"To see Alex Cobb out there and the way his teammates responded, and just the performance was just outstanding," Rays manager Kevin Cash said.
Expectations for Cobb were tempered after Rays fans witnessed Matt Moore's return from Tommy John surgery in 2015 to mixed results. Even Cash could be counted among those not knowing what to expect when he noted that he wanted "nothing more than health" from Cobb.
Cobb quickly showed something from the old Alex Cobb when he faced Jose Bautista and caught the Blue Jays' leadoff batter looking at strike three on an 85-mph changeup to begin the game.
A little drama followed when the Blue Jays scored twice -- the first of the runs got teed up when a sure flyout to center fielder Kevin Kiermaier hit the B-ring and turned into a ground-rule double for Josh Donaldson. Edwin Encarnacion followed with an RBI double and Russell Martin added a two-out RBI single.
Further drama came as Cobb's pitch count rose. Through two innings, he had thrown 52 pitches, and the chances of him even finishing another inning seemed remote. That's when something clicked into place for Cobb, who had been earmarked to be the team's No. 1 starter in 2015 before he suffered the injury that put him on the shelf after a Grapefruit League start against the Phillies.
"It was more like, when I started it was almost like debut feelings again, Major League debut," Cobb said. "Things were speeding up on me. Home plate looked big. Once I got past that first inning and took a second, settled down a little bit. And part of that was seeing the pitch count. I realized I needed to start filling the zone up a little bit. Pitching to contact."
Cobb used seven pitches in the third and nine in the fourth before striking out the side using 16 pitches in the fifth to finish his outing. Cobb retired the final 10 batters he faced before leaving to an ovation accompanied by Bachman-Turner Overdrive's "Takin' Care of Business."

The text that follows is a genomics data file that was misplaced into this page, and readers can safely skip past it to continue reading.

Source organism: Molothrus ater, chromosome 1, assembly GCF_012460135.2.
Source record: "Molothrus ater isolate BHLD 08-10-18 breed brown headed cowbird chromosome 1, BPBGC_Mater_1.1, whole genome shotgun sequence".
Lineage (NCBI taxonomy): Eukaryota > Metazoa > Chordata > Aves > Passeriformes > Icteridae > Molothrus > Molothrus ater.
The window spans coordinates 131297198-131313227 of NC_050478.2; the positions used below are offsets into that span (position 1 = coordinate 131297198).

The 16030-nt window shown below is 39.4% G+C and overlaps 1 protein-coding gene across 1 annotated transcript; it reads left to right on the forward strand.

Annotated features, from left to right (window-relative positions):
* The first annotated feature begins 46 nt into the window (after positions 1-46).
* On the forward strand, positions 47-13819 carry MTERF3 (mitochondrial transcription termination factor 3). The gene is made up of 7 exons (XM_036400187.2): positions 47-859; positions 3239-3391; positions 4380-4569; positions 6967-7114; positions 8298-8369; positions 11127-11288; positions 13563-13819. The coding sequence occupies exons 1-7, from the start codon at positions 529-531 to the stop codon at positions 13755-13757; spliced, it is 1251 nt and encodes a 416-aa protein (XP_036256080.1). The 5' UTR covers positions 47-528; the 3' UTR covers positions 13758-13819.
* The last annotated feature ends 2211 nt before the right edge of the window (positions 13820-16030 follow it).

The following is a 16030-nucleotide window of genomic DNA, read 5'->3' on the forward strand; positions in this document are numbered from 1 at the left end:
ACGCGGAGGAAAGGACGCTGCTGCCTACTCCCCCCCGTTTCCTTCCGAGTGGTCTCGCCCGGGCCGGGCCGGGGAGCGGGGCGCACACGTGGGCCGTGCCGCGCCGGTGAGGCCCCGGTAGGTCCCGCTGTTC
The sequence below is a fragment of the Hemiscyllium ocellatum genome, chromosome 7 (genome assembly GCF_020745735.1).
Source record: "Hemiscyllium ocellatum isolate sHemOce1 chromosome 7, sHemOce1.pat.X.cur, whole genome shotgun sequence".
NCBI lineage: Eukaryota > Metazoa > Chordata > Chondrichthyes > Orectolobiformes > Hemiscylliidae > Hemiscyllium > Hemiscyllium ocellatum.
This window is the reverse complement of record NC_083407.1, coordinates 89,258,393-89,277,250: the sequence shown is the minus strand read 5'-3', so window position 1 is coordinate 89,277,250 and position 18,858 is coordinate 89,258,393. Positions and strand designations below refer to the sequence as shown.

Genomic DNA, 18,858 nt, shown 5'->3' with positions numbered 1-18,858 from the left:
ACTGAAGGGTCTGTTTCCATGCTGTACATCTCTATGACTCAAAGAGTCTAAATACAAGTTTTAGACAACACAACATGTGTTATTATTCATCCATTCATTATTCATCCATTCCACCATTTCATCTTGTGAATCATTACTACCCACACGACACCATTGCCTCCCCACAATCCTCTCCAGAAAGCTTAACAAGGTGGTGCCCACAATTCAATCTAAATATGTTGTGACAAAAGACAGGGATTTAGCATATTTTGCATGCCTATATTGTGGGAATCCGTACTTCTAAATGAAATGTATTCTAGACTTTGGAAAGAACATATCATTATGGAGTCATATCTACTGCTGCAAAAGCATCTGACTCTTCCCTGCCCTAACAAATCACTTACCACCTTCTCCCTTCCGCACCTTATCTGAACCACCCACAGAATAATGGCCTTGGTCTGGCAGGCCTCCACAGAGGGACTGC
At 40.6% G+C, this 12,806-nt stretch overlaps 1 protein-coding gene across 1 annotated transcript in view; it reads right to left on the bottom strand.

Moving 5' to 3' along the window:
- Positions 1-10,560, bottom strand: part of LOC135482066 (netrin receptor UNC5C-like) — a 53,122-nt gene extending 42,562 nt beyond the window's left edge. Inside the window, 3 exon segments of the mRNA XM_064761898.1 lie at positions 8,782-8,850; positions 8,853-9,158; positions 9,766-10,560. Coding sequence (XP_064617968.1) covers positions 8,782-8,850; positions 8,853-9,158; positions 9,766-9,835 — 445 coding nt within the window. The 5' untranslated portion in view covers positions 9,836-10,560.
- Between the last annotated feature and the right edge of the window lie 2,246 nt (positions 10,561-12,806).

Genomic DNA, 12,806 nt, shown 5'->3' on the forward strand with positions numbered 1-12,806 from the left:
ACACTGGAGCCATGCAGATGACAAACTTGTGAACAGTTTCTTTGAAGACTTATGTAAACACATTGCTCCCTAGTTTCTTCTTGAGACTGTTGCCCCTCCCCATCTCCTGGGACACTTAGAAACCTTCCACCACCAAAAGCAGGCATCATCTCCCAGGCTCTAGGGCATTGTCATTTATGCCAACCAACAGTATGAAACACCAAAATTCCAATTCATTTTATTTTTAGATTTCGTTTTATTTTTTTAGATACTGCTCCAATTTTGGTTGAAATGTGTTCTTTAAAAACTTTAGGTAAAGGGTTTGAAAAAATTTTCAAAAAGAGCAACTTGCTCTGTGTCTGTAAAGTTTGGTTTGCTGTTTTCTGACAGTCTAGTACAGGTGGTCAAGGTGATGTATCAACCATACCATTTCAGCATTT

Catcher Luke Maile said location was the big difference in Cobb's final three innings.
"I was really impressed with the way the ball came out," Maile said. "I've never caught him before. He's got a lot behind his fastball. His changeup is as good as anybody's in terms of his arm action. I'd say the biggest difference was just a little better location."
Cobb said he was happiest about feeling like he found "that competitive nature on the mound."
"I wasn't being cautious, I wasn't thinking about my mechanics," Cobb said. "I wasn't thinking about injury possibilities.
"I was just out there and wanted to get outs. I felt the groove of the game again. Quick innings. Get off the field. Give the guys a chance to handle the sticks a little bit and try to get your team back in the lead."
Cobb allowed that his stuff is not exactly where he wants it to be.
"But it's to the point where I can at least go out there and compete," he said. "I think it's a case of getting out of your own way. The difficulty of trying to fight yourself and another team is practically impossible out there. Once I started getting out of my own way and focusing on one of the best lineups in baseball, things went a little bit smoother."
What's next for Cobb? Based on what's been seen from other pitchers returning from Tommy John surgery, it's ludicrous to think the remainder of the 2016 season will be all smooth sailing. But it's easy to project positive vibes about Cobb moving forward. And that's a cause for Rays fans to celebrate.